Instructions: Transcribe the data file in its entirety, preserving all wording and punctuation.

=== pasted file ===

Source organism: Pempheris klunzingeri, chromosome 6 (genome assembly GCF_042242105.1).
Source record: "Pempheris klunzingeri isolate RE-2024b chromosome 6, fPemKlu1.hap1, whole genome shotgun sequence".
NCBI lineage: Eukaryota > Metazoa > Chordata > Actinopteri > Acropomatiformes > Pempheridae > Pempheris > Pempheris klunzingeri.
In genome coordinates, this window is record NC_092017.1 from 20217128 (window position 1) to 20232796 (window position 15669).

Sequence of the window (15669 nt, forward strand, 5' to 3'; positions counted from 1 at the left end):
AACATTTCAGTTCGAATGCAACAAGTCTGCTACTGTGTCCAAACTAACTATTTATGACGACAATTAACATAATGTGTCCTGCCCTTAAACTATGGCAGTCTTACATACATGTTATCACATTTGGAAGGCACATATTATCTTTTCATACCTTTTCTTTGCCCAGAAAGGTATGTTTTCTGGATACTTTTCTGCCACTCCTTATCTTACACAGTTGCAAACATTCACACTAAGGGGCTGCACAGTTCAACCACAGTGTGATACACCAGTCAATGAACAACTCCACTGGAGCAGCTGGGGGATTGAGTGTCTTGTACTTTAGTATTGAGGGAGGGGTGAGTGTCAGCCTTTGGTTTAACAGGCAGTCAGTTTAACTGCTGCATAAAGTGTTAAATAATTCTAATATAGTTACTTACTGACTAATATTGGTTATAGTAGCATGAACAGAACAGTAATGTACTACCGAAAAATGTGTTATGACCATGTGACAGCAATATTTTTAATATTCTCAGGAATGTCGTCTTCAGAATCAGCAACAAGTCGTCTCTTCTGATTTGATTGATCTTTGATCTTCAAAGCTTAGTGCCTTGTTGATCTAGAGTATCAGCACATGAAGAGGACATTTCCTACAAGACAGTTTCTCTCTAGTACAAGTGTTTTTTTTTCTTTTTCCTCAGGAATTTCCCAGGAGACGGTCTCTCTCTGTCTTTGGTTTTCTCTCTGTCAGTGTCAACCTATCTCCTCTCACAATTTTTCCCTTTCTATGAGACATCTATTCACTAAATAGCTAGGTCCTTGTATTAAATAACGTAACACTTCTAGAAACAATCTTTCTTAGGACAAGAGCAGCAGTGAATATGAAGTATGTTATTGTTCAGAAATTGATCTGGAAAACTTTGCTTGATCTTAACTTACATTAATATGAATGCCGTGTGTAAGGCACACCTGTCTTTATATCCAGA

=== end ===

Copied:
Source organism: Pempheris klunzingeri, chromosome 6 (genome assembly GCF_042242105.1).
Source record: "Pempheris klunzingeri isolate RE-2024b chromosome 6, fPemKlu1.hap1, whole genome shotgun sequence".
NCBI lineage: Eukaryota > Metazoa > Chordata > Actinopteri > Acropomatiformes > Pempheridae > Pempheris > Pempheris klunzingeri.
In genome coordinates, this window is record NC_092017.1 from 20217128 (window position 1) to 20232796 (window position 15669).

Sequence of the window (15669 nt, forward strand, 5' to 3'; positions counted from 1 at the left end):
AACATTTCAGTTCGAATGCAACAAGTCTGCTACTGTGTCCAAACTAACTATTTATGACGACAATTAACATAATGTGTCCTGCCCTTAAACTATGGCAGTCTTACATACATGTTATCACATTTGGAAGGCACATATTATCTTTTCATACCTTTTCTTTGCCCAGAAAGGTATGTTTTCTGGATACTTTTCTGCCACTCCTTATCTTACACAGTTGCAAACATTCACACTAAGGGGCTGCACAGTTCAACCACAGTGTGATACACCAGTCAATGAACAACTCCACTGGAGCAGCTGGGGGATTGAGTGTCTTGTACTTTAGTATTGAGGGAGGGGTGAGTGTCAGCCTTTGGTTTAACAGGCAGTCAGTTTAACTGCTGCATAAAGTGTTAAATAATTCTAATATAGTTACTTACTGACTAATATTGGTTATAGTAGCATGAACAGAACAGTAATGTACTACCGAAAAATGTGTTATGACCATGTGACAGCAATATTTTTAATATTCTCAGGAATGTCGTCTTCAGAATCAGCAACAAGTCGTCTCTTCTGATTTGATTGATCTTTGATCTTCAAAGCTTAGTGCCTTGTTGATCTAGAGTATCAGCACATGAAGAGGACATTTCCTACAAGACAGTTTCTCTCTAGTACAAGTGTTTTTTTTTCTTTTTCCTCAGGAATTTCCCAGGAGACGGTCTCTCTCTGTCTTTGGTTTTCTCTCTGTCAGTGTCAACCTATCTCCTCTCACAATTTTTCCCTTTCTATGAGACATCTATTCACTAAATAGCTAGGTCCTTGTATTAAATAACGTAACACTTCTAGAAACAATCTTTCTTAGGACAAGAGCAGCAGTGAATATGAAGTATGTTATTGTTCAGAAATTGATCTGGAAAACTTTGCTTGATCTTAACTTACATTAATATGAATGCCGTGTGTAAGGCACACCTGTCTTTATATCCAGA